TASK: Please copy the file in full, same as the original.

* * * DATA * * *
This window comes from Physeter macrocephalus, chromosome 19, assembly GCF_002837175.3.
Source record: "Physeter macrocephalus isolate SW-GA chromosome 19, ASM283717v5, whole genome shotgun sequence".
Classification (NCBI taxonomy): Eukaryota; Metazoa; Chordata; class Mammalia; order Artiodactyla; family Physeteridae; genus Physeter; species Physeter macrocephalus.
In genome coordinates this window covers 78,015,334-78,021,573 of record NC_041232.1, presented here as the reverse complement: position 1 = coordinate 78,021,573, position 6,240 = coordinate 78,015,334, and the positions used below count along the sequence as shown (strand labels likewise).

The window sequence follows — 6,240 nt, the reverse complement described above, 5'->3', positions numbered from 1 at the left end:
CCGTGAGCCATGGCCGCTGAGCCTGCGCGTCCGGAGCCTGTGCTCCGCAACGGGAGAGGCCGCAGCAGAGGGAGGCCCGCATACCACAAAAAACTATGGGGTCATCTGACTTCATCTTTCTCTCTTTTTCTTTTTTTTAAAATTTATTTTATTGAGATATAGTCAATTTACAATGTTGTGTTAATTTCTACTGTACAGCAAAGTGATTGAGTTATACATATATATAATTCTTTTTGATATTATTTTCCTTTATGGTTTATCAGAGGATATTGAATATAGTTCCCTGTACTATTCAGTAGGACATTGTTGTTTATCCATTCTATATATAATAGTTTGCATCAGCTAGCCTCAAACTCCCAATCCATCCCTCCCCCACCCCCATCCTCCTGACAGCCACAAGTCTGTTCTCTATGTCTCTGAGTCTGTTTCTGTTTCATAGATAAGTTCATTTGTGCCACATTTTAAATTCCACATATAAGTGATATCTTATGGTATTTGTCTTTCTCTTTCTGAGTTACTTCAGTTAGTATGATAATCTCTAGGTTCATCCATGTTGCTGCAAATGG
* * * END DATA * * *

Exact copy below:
This window comes from Physeter macrocephalus, chromosome 19, assembly GCF_002837175.3.
Source record: "Physeter macrocephalus isolate SW-GA chromosome 19, ASM283717v5, whole genome shotgun sequence".
Classification (NCBI taxonomy): Eukaryota; Metazoa; Chordata; class Mammalia; order Artiodactyla; family Physeteridae; genus Physeter; species Physeter macrocephalus.
In genome coordinates this window covers 78,015,334-78,021,573 of record NC_041232.1, presented here as the reverse complement: position 1 = coordinate 78,021,573, position 6,240 = coordinate 78,015,334, and the positions used below count along the sequence as shown (strand labels likewise).

The window sequence follows — 6,240 nt, the reverse complement described above, 5'->3', positions numbered from 1 at the left end:
CCGTGAGCCATGGCCGCTGAGCCTGCGCGTCCGGAGCCTGTGCTCCGCAACGGGAGAGGCCGCAGCAGAGGGAGGCCCGCATACCACAAAAAACTATGGGGTCATCTGACTTCATCTTTCTCTCTTTTTCTTTTTTTTAAAATTTATTTTATTGAGATATAGTCAATTTACAATGTTGTGTTAATTTCTACTGTACAGCAAAGTGATTGAGTTATACATATATATAATTCTTTTTGATATTATTTTCCTTTATGGTTTATCAGAGGATATTGAATATAGTTCCCTGTACTATTCAGTAGGACATTGTTGTTTATCCATTCTATATATAATAGTTTGCATCAGCTAGCCTCAAACTCCCAATCCATCCCTCCCCCACCCCCATCCTCCTGACAGCCACAAGTCTGTTCTCTATGTCTCTGAGTCTGTTTCTGTTTCATAGATAAGTTCATTTGTGCCACATTTTAAATTCCACATATAAGTGATATCTTATGGTATTTGTCTTTCTCTTTCTGAGTTACTTCAGTTAGTATGATAATCTCTAGGTTCATCCATGTTGCTGCAAATGG